Surprised at Knox’ stance, the congregation said that he was quite welcome to use Calvin’s Order. Again, Knox refused the offer, obviously wishing to compile his own. This reminded the brethren how Dean Weston had complained that when he reviewed the Edwardian Prayer Book Knox insisted that his own ability must be the measure of all things. Knox now gave the church the ultimatum, either a. to accept an order yet to be drawn up, or b. allow Knox to remain as a preacher or c. he should be discharge from their service. The church decided to retain Knox as a preacher but the troubles at Frankfurt had already started. Thomas Lever, regarded with Latimer as the foremost Reformer of the day, now arrived and was duly elected pastor. Knox viewed Lever with absolute distrust.

Knox becomes obnoxious

Knox, assisted by Whittingham, and hoping to gain support from Calvin, now adopted a most deceitful strategy. He sent to Calvin what he called a Latin Plat (summary) of the English Prayer Book, which the church was not using anyway, and told the Reformer that he had left out the most shameful parts. This garbled, Latinised, incomplete compendium, he assured Calvin, was the Frankfort church’s order of service. Even Professor Arber, otherwise so sympathetic to Knox, calls this false representation a ‘scoffing analysis’ of how the exiles worshipped. This was a foolish deed as, on the advice of Frankfurt Senator Glauberg, the English church had just had a thorough and exact French translation of their order of service printed in Basil and it was widely known amongst English and French refugees. So the question is why did Knox refer Calvin to his own Latin ‘plat’ rather than the official French translation of the English service? Foxe put such vindictive acts down to Knox’s incurable bad temper.

This was the situation prevailing when a large group of exiles including Richard Cox, Edmund Grindal and Thomas Becon joined the church. The party had hoped to persuade Knox not to break the peace of the churches in exile and ruin the Reformed cause. As Knox continued to adopt a go-it-alone attitude and it became obvious that the majority were on the side of those who wished to adopt a form of worship which included the public reading of Scripture, Whittingham now claimed falsely that he spoke on behalf of the church majority and asked Senator Johann Glauberg to intervene against the ‘Anglicans’. This move angered the church, but, for the sake of peace, they agreed to bide by Glauberg’s findings. The magistrate ruled that they should adopt the French order as the Senate considered them as one refugee church. Moderate Cox persuaded the church majority that the order was sound and they adopted Glauberg’s ruling. The Senate then ordered Knox to keep the peace.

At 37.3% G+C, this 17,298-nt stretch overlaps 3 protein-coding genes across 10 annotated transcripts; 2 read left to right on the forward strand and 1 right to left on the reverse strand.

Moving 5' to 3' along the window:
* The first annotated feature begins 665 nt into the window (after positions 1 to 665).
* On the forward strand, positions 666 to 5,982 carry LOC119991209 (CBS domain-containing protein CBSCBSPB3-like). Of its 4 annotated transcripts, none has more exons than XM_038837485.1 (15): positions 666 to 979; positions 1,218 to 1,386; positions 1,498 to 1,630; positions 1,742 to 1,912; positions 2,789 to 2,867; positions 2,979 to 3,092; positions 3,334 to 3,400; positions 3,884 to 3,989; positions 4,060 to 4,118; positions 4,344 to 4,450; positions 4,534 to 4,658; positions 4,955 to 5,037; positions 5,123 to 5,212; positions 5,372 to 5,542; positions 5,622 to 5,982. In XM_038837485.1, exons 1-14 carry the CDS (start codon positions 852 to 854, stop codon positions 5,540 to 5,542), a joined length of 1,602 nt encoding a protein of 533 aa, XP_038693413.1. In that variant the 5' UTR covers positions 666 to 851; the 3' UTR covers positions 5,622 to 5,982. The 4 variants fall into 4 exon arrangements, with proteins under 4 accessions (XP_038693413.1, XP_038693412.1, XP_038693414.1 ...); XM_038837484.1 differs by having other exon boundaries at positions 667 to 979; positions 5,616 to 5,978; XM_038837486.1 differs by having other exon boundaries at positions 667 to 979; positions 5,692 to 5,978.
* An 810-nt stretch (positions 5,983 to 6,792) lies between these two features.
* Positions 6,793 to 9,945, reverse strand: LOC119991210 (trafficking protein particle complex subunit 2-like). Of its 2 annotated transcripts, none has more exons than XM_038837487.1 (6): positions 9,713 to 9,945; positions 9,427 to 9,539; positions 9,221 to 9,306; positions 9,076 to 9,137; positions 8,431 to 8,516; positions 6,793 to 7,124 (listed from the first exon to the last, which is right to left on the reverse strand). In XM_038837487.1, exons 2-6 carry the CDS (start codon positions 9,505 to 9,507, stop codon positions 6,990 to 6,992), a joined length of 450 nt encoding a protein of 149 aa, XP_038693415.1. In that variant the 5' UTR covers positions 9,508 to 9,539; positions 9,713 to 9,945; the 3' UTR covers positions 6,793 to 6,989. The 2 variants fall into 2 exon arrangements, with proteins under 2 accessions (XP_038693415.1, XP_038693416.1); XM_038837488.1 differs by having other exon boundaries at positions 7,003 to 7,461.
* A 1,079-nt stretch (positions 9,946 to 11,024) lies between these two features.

Knox compelled to leave Frankfurt after four months of controversy

Now Knox’s highly political and outspoken writings against his host Emperor Charles V, published in Poland, placed the Frankfurt church under political suspicion as the city was under direct imperial rule. Angered by Knox’s and Whittingham’s attempts to have the Frankfort Anglicans condemned as traitors and placed under the rule of the secular arm, Edward Isaac and Henry Parry decided to give Knox tit for tat. They informed the Senate of Knox’s regicidal politics. The two men had no authority in the Frankfurt Church in 1555 and their names do not appear under the letters sent to Calvin by the church. The result was that the Senate now advised Knox to leave Frankfort rather than face Charles’ wrath. Knox complied. Re-elected Whitehead, told Calvin that the church officials knew nothing of Isaac and Parry’s interference until the Senate acted. Presbyterian and Independent sources claim that the bulk of the Frankfurt church left with Knox in protest. Actually, no one, not even Whittingham, accompanied Knox and Grindal wrote to imprisoned Ridley saying that peace reigned once more at Frankfurt now that Knox had left. The congregation asked Bale and the other office-bearers to write to Calvin, explaining the precarious situation in which Knox had brought both them and the Reformation. They pointed out that only after Mary had read Knox’ extreme political views, which included a denial of the right of a woman to reign over a country, had she started beheading the Reformers. Calvin denied any cooperation in Knox’s revolutionary works and they were henceforth banned in Geneva.

Knoxians and Coxians